Monty W. Fredrickson
|October 25, 2002|
The Nebraska Department of Roads supports the October 2002
AASHTO comments on the proposed ADA Guidelines
and we would like to add a few comments.
We would like to address the section for Curb Ramps and Blended Transitions
The Nebraska Department of Roads does not agree with placing detectable warning buttons on ALL of the curb ramps. The problems we see with these are snow removal, hazardous to elderly who shuffle their feet, people using walkers to slide down the sidewalk, and tripping of smaller wheels used with delivery carts, luggage, and baby strollers. We would support the 15:1 and flatter requiring the detectible warnings.
We would like to address the section 1105.5 Pedestrian Overpasses and Underpasses.
The Nebraska Department of Roads would not support making elevators mandatory at pedestrian overpasses and underpasses. If local agencies feel that an elevator bests meets the needs of its local citizens, then it can be an allowable expense on a federal aid project. However, most situations would not require an elevator, and it should not be forced upon them.
The Nebraska Department of Roads funds viaducts and pedestrian overpasses every year. Requiring elevators would certainly limit the amount of bridges we could build. In fact, our policy actually says, "The use of elevators is not recommended and should be discouraged because of high vandalism and maintenance costs." The burden of maintenance costs to cities should be minimized. As Nebraska has rail lines with 70 trains a day, we would like to eliminate as many of the at-grade crossings as possible. The draft guidelines, as written, would seriously impact what we could do.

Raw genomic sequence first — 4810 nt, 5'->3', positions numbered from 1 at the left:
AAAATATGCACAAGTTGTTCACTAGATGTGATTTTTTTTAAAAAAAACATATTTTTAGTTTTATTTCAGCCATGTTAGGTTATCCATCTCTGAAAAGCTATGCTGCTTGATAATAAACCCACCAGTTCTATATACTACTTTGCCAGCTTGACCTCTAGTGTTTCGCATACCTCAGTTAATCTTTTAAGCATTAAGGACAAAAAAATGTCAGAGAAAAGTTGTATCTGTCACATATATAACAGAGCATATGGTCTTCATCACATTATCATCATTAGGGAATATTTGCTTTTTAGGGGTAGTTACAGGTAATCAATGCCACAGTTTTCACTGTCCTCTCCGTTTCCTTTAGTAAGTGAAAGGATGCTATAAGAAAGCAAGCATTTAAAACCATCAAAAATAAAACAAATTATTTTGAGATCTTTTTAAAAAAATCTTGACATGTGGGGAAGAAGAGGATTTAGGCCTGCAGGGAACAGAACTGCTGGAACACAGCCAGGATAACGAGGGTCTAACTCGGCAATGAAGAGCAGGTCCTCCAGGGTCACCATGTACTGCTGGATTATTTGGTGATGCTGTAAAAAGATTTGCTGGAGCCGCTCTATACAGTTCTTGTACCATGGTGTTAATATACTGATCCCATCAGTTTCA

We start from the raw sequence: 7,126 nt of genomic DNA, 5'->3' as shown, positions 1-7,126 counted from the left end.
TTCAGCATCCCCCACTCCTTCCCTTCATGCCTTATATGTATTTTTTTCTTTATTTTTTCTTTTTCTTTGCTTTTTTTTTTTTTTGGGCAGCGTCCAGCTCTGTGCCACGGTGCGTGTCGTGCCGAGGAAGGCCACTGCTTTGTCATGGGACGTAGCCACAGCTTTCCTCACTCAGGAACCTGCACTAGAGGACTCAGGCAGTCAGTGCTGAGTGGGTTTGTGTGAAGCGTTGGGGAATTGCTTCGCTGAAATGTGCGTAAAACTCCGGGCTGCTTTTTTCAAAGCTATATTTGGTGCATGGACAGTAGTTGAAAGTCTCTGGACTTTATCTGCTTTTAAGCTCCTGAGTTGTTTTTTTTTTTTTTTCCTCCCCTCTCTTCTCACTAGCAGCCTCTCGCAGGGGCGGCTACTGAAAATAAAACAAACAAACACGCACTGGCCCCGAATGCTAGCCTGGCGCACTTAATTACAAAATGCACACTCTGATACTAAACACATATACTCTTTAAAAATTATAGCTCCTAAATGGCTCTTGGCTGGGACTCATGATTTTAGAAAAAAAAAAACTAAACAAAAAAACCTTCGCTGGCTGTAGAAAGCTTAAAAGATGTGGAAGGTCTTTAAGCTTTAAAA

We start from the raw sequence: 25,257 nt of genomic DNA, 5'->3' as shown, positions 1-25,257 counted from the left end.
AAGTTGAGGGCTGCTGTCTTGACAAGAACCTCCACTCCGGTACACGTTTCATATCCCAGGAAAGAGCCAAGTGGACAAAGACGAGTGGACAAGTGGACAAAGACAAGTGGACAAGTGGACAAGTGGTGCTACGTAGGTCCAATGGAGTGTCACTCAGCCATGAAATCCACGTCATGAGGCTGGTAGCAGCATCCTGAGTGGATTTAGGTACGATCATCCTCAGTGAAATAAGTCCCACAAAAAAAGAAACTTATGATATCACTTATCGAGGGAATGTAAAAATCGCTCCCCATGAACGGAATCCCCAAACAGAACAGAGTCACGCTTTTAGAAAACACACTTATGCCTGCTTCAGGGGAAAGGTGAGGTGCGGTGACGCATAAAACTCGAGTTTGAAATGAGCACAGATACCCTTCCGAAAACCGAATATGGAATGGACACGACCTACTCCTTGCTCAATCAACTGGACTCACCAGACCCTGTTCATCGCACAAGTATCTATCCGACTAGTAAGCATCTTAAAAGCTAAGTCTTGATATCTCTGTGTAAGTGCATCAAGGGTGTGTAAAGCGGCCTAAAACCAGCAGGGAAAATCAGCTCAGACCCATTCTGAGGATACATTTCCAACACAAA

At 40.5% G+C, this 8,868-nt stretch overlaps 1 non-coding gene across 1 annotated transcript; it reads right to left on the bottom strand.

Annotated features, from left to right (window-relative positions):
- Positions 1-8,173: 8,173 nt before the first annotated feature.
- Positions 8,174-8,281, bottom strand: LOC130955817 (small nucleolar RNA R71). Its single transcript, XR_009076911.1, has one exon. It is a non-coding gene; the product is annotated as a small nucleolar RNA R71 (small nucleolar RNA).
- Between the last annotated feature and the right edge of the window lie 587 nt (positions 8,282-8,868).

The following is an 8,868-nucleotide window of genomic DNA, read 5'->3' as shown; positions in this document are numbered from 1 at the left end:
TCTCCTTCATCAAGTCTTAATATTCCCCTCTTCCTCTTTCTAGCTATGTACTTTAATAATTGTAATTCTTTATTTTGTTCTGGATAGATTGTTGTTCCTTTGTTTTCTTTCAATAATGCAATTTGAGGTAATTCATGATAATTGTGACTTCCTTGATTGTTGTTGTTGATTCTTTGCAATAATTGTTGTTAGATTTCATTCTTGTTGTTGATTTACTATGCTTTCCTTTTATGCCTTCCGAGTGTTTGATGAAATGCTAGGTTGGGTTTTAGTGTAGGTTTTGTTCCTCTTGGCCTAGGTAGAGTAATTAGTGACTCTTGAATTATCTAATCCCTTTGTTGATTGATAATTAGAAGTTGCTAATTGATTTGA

Our other comment is on the section of on-street parking. Section 1102.14,1109.
"One parking space on each block face" is what you would require. Some of the blocks in Nebraska are only 300 feet long. Handicap parking on the state highway would probably not be the safest place for handicap parking. We would suggest that the committee look at applying the 1 space for every 25 spaces in a broad sense in a downtown area along with the sliding scale. Using your scale on a project we have in Wayne, Nebraska would require 1 space in 8 a handicap space. This would make it difficult for non-handicapped people to actually find a spot to park. This would include elderly people who are not actually handicapped, but have difficulty walking too far. Most city administrators should be able to sit down with their councils and engineers to determine where would be the safest place to put handicap parking and ensure that their downtown has a proper number of handicap spaces. Making broad statements because "the proposed requirement would be easier to implement and enforce" is NOT in the best interests of all citizens, including those who need to use the parking.
Monty W. Fredrickson
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